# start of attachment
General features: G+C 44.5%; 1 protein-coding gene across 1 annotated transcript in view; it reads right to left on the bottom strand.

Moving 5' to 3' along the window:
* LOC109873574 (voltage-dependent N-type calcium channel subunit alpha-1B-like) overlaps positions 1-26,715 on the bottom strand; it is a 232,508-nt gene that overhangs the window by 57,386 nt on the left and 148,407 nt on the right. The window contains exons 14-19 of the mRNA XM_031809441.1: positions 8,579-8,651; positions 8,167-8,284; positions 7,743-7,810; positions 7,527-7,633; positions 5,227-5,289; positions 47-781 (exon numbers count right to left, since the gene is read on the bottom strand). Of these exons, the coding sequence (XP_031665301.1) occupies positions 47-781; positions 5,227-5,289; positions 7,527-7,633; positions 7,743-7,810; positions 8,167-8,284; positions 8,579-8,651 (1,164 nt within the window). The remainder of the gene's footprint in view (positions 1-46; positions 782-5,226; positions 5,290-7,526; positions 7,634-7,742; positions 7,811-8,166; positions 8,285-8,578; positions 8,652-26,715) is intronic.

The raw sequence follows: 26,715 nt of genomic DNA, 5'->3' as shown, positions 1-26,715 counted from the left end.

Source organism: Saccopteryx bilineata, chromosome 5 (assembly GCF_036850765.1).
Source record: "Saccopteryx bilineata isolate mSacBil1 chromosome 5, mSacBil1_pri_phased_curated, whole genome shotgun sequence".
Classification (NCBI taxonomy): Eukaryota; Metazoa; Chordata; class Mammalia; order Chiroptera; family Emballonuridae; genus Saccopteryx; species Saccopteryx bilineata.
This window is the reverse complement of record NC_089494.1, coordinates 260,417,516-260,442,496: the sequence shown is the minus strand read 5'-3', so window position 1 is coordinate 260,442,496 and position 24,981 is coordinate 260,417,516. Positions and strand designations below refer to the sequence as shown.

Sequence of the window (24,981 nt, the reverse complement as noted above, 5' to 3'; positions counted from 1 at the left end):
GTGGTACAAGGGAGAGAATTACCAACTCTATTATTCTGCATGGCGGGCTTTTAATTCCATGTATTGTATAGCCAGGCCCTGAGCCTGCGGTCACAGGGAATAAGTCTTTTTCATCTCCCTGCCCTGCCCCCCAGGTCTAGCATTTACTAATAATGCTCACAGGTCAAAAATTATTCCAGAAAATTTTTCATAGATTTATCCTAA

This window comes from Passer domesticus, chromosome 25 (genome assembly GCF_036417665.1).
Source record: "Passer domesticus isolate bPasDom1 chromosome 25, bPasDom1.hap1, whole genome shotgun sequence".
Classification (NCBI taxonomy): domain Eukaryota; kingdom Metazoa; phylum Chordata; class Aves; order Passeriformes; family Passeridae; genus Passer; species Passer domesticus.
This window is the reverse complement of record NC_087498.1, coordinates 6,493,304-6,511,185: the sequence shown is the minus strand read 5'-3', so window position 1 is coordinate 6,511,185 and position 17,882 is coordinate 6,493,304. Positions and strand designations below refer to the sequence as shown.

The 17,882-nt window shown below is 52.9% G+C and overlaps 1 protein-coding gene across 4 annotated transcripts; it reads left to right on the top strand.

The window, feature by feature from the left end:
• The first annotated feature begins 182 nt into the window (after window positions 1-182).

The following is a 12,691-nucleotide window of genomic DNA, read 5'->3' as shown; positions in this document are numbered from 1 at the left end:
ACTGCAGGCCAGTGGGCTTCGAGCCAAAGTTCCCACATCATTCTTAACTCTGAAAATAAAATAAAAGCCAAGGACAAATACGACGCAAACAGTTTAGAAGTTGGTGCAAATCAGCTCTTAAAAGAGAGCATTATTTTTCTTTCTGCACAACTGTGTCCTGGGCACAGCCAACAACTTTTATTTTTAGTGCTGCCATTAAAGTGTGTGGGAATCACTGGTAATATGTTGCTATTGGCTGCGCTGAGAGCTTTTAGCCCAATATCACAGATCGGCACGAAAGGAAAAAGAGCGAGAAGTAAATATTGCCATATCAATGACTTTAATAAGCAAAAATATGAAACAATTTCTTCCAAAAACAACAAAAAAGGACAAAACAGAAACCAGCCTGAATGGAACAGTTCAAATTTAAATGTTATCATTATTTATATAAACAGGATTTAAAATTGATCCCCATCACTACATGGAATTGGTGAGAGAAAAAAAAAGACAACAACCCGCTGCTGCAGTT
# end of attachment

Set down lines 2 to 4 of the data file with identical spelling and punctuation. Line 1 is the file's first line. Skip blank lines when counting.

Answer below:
Moving 5' to 3' along the window:
* LOC109873574 (voltage-dependent N-type calcium channel subunit alpha-1B-like) overlaps positions 1-26,715 on the bottom strand; it is a 232,508-nt gene that overhangs the window by 57,386 nt on the left and 148,407 nt on the right. The window contains exons 14-19 of the mRNA XM_031809441.1: positions 8,579-8,651; positions 8,167-8,284; positions 7,743-7,810; positions 7,527-7,633; positions 5,227-5,289; positions 47-781 (exon numbers count right to left, since the gene is read on the bottom strand). Of these exons, the coding sequence (XP_031665301.1) occupies positions 47-781; positions 5,227-5,289; positions 7,527-7,633; positions 7,743-7,810; positions 8,167-8,284; positions 8,579-8,651 (1,164 nt within the window). The remainder of the gene's footprint in view (positions 1-46; positions 782-5,226; positions 5,290-7,526; positions 7,634-7,742; positions 7,811-8,166; positions 8,285-8,578; positions 8,652-26,715) is intronic.

The raw sequence follows: 26,715 nt of genomic DNA, 5'->3' as shown, positions 1-26,715 counted from the left end.